Some ramblings about Mohandas Karamchand

Humans are not born great, they achieve greatness through struggle. And inevitably, they make mistakes on that journey. As the “father of the nation”, Gandhi’s life and sayings have been deeply scrutinised. His ideas changed and evolved throughout his life.


His philosophy moved from benevolent autocracy, to enlightened anarchy, to decentralisation and socialism. His ideas were adopted and adapted by other players, who made them more politically expedient. Others tried to forge a school of thought, Gandhi-ism, of which he did not approve. I learned all this from the two Delhi University students who run Safarnama, walking tours in Delhi from a feminist perspective.

The walking group met at Rajghat, where Gandhi was cremated after being assassinated by a Hindu radical. It is a pleasant park, with lots of open space, flowerbeds and a central area containing a black marble plinth, and an eternal flame. It was very moving.



After the walk, I went to the Gandhi museum to learn more about the man. I shudder to think what he would have made of India’s industrial progress and development over the past sixty years.

God forbid that India should ever take to industrialism after the manner of the West. The economic imperialism…is today keeping the world in chains. If an entire nation of 300,000,000 took to similar economic exploitation, it would strip the world bare like locusts. (CWMG V38 p243)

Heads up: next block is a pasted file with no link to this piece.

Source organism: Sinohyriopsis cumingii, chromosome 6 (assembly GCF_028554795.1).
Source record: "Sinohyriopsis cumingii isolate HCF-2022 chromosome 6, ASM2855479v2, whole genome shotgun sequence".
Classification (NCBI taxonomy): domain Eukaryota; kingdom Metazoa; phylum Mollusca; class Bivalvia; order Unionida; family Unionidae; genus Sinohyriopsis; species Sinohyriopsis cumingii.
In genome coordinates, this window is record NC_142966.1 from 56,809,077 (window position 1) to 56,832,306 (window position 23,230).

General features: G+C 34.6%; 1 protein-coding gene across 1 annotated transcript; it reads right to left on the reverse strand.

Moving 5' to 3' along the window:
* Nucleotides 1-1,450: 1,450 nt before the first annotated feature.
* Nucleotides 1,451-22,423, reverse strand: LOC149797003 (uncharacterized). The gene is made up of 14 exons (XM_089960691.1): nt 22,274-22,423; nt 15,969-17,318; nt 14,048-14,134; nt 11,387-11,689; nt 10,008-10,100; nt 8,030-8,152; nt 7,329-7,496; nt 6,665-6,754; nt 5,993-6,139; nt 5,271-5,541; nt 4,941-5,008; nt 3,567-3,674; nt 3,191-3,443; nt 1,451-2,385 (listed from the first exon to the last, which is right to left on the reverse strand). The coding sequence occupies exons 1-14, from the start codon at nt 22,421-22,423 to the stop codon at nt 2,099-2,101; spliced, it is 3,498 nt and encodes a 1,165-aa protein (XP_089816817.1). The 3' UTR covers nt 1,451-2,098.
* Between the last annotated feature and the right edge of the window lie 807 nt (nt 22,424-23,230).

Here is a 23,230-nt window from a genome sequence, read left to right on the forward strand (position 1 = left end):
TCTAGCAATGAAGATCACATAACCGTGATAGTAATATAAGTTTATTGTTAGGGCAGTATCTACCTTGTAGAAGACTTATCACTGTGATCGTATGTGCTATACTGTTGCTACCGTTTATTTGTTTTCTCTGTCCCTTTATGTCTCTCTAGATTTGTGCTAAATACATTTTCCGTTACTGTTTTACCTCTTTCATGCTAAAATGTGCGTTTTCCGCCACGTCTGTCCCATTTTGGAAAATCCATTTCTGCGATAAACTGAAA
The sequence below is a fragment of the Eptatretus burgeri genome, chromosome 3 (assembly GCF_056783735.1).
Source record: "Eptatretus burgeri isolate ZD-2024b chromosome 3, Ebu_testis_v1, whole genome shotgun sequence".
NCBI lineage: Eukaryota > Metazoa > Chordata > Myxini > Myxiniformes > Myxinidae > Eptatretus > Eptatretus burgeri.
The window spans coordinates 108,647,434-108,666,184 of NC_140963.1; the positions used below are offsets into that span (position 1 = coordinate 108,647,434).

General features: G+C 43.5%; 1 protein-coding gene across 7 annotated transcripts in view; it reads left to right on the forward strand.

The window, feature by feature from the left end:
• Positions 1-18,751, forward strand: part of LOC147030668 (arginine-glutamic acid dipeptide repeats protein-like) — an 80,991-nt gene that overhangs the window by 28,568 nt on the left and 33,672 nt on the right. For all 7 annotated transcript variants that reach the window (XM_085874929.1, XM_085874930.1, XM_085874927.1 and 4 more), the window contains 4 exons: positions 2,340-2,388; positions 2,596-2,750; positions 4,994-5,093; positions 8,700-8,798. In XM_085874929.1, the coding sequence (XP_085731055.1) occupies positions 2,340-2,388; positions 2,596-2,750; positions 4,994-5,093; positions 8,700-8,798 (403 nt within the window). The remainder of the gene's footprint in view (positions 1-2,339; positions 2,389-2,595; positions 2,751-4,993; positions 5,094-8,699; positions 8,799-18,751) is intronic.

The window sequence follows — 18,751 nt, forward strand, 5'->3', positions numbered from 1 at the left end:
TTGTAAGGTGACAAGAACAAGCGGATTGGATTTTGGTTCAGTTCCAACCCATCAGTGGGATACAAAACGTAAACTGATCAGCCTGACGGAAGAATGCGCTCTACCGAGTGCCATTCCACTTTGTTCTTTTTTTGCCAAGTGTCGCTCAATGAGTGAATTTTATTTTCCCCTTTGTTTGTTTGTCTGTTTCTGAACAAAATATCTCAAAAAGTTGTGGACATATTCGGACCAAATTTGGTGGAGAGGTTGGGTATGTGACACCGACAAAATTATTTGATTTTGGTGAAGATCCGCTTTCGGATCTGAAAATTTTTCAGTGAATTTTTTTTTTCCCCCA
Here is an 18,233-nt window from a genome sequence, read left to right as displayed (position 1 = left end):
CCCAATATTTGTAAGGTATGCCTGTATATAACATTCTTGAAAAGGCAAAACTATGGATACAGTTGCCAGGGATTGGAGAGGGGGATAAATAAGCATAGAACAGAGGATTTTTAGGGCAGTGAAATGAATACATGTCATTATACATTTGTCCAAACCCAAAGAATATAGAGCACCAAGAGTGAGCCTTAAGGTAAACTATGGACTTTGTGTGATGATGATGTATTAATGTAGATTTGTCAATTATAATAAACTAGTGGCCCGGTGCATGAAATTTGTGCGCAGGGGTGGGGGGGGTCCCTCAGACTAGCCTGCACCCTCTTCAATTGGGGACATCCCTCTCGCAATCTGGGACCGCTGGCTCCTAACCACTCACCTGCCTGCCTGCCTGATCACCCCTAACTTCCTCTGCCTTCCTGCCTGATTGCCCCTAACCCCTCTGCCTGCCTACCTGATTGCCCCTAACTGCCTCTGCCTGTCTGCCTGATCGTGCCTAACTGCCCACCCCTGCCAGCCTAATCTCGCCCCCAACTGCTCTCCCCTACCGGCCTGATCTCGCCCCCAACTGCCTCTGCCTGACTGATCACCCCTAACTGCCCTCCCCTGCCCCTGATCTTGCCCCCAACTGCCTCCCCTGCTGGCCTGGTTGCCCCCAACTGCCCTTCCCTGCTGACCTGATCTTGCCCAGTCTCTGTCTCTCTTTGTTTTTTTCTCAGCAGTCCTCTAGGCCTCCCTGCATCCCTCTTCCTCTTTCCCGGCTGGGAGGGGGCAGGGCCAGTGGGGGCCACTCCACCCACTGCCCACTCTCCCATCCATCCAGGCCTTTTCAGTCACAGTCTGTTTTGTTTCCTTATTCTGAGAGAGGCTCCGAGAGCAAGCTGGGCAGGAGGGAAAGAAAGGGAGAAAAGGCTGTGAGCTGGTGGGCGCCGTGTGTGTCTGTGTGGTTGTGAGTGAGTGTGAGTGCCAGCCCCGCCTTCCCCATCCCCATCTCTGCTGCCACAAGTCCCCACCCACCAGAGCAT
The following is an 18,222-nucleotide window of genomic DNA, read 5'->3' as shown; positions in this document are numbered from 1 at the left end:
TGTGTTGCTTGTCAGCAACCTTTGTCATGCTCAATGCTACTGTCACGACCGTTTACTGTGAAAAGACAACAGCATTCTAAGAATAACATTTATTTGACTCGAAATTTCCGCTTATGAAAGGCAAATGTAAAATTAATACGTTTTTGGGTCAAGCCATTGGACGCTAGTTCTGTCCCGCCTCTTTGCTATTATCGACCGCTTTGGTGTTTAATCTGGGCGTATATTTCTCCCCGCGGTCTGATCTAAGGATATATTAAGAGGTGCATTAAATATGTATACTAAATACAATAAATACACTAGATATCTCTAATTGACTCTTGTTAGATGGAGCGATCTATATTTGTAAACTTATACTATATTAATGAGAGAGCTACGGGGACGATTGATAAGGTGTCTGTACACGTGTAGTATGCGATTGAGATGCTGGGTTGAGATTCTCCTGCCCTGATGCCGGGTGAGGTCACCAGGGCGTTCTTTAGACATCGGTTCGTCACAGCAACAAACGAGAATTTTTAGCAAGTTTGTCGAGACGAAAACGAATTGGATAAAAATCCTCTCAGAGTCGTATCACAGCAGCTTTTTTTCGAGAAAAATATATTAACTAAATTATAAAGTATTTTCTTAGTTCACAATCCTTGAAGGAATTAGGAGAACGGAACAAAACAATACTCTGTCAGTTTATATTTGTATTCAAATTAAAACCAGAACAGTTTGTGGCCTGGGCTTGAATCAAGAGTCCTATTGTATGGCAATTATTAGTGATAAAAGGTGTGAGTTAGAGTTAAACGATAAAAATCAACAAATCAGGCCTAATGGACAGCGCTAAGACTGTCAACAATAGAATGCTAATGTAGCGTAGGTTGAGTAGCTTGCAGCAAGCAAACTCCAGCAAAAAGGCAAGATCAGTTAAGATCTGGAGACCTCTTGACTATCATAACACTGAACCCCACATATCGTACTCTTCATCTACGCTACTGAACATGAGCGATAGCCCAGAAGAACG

It is unfair to judge him by today’s standards. He was a man of his time. In 1883, at the age of 13, he had an arranged marriage to Kasturbai, who was a year older at 14.

His incongruous views about women are difficult to understand. He was a very controlling husband, who did not allow her to make new friends. She felt that this was how he expressed his love. He is reported to have told a colleague that his wife was the most venomous woman he knew. He was very traditional in his beliefs and apparently even approved of honour killings. On the one hand he compared women to deities, and on the other hand he expressed the view that women who have been raped are no longer human beings.

He respected the dignity of women, but said that sex should be just for procreation, not pleasure. Menstruation was a “distortion of a woman’s soul”. He was against contraception and thought that using condoms would make men homosexual. He was trusted enough to be allowed to address an assembly of Muslim women without being blindfolded.